Ovarian cysts are cavities within ovaries filled with fluid and are almost always benign. Cysts can occur from one month to the next. They may burst and thus disappear on their own. But if they have reached a certain size, they are unlikely to disappear naturally.
Most ovarian cysts produce no symptoms and women are unaware of their presence. However, if a cyst ruptures, twists, or if there is bleeding into the middle of the cyst, then one sided lower abdominal pain is common. If the cyst is large then it may cause pressure on the bladder or bowel.
Very occasionally, an ovarian cyst is actually the earliest form of ovarian cancer. However, this is extremely uncommon and mostly affects women over the age of 50.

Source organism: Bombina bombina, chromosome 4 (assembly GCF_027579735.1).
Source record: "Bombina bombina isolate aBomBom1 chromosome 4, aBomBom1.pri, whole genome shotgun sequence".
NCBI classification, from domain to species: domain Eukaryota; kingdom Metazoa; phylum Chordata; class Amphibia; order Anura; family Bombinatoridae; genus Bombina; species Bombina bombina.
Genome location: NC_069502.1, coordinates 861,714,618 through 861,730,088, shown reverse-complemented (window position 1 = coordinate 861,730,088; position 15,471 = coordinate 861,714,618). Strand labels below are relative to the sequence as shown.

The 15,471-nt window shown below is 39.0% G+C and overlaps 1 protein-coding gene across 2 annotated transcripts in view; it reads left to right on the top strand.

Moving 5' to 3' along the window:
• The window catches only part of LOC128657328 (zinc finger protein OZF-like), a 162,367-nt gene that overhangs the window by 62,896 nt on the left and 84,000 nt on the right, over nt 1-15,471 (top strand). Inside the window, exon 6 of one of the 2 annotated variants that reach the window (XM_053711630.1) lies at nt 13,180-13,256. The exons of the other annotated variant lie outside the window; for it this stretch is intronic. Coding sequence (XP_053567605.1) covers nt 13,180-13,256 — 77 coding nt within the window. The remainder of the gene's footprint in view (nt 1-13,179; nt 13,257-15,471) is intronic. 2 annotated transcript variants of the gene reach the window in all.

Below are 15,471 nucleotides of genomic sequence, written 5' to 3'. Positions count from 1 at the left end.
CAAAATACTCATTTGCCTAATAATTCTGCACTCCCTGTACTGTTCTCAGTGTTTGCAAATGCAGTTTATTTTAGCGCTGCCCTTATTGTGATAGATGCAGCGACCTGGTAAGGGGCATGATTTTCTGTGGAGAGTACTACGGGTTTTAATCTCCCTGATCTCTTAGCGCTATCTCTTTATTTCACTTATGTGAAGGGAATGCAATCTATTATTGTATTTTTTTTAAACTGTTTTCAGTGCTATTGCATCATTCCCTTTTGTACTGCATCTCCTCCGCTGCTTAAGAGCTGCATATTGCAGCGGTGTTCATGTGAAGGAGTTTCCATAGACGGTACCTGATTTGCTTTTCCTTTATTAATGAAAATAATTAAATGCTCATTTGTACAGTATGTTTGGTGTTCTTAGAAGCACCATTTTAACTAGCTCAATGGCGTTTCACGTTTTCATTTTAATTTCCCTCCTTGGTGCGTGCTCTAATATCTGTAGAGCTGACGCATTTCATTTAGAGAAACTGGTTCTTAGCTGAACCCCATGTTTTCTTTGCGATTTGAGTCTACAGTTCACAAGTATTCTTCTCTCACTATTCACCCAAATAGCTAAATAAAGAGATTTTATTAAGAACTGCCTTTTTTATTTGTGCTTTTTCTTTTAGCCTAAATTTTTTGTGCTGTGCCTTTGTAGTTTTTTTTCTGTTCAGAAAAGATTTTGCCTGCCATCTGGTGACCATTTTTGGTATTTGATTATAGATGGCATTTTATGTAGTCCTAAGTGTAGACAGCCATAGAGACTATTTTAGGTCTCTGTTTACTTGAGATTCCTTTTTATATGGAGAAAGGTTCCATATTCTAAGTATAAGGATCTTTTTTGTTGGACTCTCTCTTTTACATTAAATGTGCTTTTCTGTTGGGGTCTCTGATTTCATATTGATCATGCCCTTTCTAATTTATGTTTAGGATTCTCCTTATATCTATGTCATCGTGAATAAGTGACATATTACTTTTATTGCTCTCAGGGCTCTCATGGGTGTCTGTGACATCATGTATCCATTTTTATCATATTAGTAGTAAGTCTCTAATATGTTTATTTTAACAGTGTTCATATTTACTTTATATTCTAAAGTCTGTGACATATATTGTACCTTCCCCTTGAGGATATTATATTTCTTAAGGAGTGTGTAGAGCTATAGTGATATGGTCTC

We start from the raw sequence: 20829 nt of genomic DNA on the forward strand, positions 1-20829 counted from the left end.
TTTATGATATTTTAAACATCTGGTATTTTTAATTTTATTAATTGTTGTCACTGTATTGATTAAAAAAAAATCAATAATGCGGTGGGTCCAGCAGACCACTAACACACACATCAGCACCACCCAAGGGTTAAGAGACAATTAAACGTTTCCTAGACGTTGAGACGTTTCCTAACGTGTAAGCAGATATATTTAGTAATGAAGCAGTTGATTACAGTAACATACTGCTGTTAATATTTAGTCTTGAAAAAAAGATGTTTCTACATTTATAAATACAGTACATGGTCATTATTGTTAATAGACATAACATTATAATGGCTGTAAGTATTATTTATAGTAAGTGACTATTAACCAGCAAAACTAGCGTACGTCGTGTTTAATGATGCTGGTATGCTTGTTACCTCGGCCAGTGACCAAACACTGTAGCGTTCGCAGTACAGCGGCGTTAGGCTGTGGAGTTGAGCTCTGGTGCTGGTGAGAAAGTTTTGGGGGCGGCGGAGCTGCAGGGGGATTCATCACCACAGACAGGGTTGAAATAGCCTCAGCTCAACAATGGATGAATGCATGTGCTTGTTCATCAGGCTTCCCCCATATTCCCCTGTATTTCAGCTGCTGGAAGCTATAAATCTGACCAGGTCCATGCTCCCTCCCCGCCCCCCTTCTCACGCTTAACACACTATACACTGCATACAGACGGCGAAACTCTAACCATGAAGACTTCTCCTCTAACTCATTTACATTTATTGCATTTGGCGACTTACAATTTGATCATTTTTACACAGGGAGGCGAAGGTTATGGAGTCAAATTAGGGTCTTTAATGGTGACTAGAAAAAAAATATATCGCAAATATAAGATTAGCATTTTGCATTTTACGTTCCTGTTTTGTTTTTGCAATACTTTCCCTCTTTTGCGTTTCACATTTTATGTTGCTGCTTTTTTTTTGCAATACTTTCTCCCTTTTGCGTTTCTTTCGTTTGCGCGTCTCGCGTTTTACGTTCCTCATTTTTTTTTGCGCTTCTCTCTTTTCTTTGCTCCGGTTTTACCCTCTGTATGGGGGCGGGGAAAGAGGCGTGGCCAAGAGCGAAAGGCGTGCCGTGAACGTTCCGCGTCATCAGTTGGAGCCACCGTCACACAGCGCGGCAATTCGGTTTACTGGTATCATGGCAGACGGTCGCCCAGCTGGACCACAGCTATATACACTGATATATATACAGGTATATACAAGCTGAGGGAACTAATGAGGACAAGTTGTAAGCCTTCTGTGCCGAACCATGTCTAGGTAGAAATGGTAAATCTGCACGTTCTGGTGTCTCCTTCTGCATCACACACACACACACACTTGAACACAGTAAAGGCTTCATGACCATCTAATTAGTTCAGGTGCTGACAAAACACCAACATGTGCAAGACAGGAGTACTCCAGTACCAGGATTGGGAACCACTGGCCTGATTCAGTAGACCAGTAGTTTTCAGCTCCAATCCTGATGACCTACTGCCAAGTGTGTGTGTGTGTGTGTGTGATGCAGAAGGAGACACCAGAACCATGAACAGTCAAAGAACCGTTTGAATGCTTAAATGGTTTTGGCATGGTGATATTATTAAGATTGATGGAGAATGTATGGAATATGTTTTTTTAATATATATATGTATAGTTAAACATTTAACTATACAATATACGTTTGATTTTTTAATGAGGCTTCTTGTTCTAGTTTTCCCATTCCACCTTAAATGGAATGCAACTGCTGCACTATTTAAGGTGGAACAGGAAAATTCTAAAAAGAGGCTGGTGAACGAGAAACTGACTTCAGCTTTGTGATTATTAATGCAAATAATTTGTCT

You will be initially seen by the Consultant who will take a full history and perform an internal examination. You may then be referred for an ultrasound. Please see the information section for further details on ultrasound scans. A blood test may be taken if a cyst is present and you are 50 years of age or above.
Some women will be reassured if the investigations are normal. If an ovarian cyst is confirmed and measures greater than 5cm your Consultant will likely discuss removal of the cyst using keyhole surgery (laparoscopy) if possible. If the cyst is smaller than 5cm and you have minimal symptoms it will be possible to observe the cyst with a further ultrasound scan 3-6 months later.
Sometimes it is necessary to remove the entire ovary, rather than just the cyst at the time of the operation. This will not affect a women’s normal hormone production or periods.